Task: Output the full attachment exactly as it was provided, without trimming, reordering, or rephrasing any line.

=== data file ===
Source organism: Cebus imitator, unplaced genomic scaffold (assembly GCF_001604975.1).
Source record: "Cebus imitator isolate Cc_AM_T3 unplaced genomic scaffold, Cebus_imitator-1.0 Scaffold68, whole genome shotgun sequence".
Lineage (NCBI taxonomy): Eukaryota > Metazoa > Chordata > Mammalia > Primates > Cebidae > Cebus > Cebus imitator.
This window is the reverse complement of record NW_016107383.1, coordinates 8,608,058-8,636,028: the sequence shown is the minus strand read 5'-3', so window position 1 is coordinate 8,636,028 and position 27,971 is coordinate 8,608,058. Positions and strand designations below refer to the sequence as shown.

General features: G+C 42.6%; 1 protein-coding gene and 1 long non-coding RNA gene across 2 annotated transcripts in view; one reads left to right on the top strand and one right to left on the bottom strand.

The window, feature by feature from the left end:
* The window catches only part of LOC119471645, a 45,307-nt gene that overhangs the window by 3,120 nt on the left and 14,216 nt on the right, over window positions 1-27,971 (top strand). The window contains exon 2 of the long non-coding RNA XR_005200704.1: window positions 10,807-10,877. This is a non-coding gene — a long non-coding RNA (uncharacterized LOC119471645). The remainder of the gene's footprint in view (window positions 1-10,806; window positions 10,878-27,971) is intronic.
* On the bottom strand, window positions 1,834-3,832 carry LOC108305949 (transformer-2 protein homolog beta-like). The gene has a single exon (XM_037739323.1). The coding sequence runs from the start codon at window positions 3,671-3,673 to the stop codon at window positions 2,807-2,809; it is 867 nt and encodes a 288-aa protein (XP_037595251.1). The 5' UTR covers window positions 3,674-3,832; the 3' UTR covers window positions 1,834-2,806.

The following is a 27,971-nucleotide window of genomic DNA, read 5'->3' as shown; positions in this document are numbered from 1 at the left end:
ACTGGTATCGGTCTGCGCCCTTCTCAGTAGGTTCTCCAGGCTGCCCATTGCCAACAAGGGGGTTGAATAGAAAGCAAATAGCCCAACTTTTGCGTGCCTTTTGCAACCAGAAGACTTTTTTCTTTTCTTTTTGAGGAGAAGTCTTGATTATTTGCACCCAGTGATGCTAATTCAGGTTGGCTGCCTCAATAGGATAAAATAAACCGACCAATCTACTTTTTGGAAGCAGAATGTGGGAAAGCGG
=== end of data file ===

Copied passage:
Source organism: Cebus imitator, unplaced genomic scaffold (assembly GCF_001604975.1).
Source record: "Cebus imitator isolate Cc_AM_T3 unplaced genomic scaffold, Cebus_imitator-1.0 Scaffold68, whole genome shotgun sequence".
Lineage (NCBI taxonomy): Eukaryota > Metazoa > Chordata > Mammalia > Primates > Cebidae > Cebus > Cebus imitator.
This window is the reverse complement of record NW_016107383.1, coordinates 8,608,058-8,636,028: the sequence shown is the minus strand read 5'-3', so window position 1 is coordinate 8,636,028 and position 27,971 is coordinate 8,608,058. Positions and strand designations below refer to the sequence as shown.

General features: G+C 42.6%; 1 protein-coding gene and 1 long non-coding RNA gene across 2 annotated transcripts in view; one reads left to right on the top strand and one right to left on the bottom strand.

The window, feature by feature from the left end:
* The window catches only part of LOC119471645, a 45,307-nt gene that overhangs the window by 3,120 nt on the left and 14,216 nt on the right, over window positions 1-27,971 (top strand). The window contains exon 2 of the long non-coding RNA XR_005200704.1: window positions 10,807-10,877. This is a non-coding gene — a long non-coding RNA (uncharacterized LOC119471645). The remainder of the gene's footprint in view (window positions 1-10,806; window positions 10,878-27,971) is intronic.
* On the bottom strand, window positions 1,834-3,832 carry LOC108305949 (transformer-2 protein homolog beta-like). The gene has a single exon (XM_037739323.1). The coding sequence runs from the start codon at window positions 3,671-3,673 to the stop codon at window positions 2,807-2,809; it is 867 nt and encodes a 288-aa protein (XP_037595251.1). The 5' UTR covers window positions 3,674-3,832; the 3' UTR covers window positions 1,834-2,806.

The following is a 27,971-nucleotide window of genomic DNA, read 5'->3' as shown; positions in this document are numbered from 1 at the left end:
ACTGGTATCGGTCTGCGCCCTTCTCAGTAGGTTCTCCAGGCTGCCCATTGCCAACAAGGGGGTTGAATAGAAAGCAAATAGCCCAACTTTTGCGTGCCTTTTGCAACCAGAAGACTTTTTTCTTTTCTTTTTGAGGAGAAGTCTTGATTATTTGCACCCAGTGATGCTAATTCAGGTTGGCTGCCTCAATAGGATAAAATAAACCGACCAATCTACTTTTTGGAAGCAGAATGTGGGAAAGCGG